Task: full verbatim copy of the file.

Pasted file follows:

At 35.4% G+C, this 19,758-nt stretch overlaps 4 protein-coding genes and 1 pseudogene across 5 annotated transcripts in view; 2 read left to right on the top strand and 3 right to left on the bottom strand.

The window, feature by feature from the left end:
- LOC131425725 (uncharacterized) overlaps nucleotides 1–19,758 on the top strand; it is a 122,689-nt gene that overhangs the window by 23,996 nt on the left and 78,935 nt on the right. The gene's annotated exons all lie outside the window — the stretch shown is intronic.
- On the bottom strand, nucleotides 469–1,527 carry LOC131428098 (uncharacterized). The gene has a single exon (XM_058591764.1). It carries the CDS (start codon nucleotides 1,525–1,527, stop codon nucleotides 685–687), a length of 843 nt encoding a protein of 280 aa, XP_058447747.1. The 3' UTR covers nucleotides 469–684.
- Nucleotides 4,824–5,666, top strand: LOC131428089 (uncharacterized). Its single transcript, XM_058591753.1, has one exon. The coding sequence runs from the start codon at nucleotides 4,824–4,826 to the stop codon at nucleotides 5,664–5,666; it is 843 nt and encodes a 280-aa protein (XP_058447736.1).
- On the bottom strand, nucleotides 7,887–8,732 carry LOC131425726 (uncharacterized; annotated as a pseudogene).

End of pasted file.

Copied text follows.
At 35.4% G+C, this 19,758-nt stretch overlaps 4 protein-coding genes and 1 pseudogene across 5 annotated transcripts in view; 2 read left to right on the top strand and 3 right to left on the bottom strand.

The window, feature by feature from the left end:
- LOC131425725 (uncharacterized) overlaps nucleotides 1–19,758 on the top strand; it is a 122,689-nt gene that overhangs the window by 23,996 nt on the left and 78,935 nt on the right. The gene's annotated exons all lie outside the window — the stretch shown is intronic.
- On the bottom strand, nucleotides 469–1,527 carry LOC131428098 (uncharacterized). The gene has a single exon (XM_058591764.1). It carries the CDS (start codon nucleotides 1,525–1,527, stop codon nucleotides 685–687), a length of 843 nt encoding a protein of 280 aa, XP_058447747.1. The 3' UTR covers nucleotides 469–684.
- Nucleotides 4,824–5,666, top strand: LOC131428089 (uncharacterized). Its single transcript, XM_058591753.1, has one exon. The coding sequence runs from the start codon at nucleotides 4,824–4,826 to the stop codon at nucleotides 5,664–5,666; it is 843 nt and encodes a 280-aa protein (XP_058447736.1).
- On the bottom strand, nucleotides 7,887–8,732 carry LOC131425726 (uncharacterized; annotated as a pseudogene).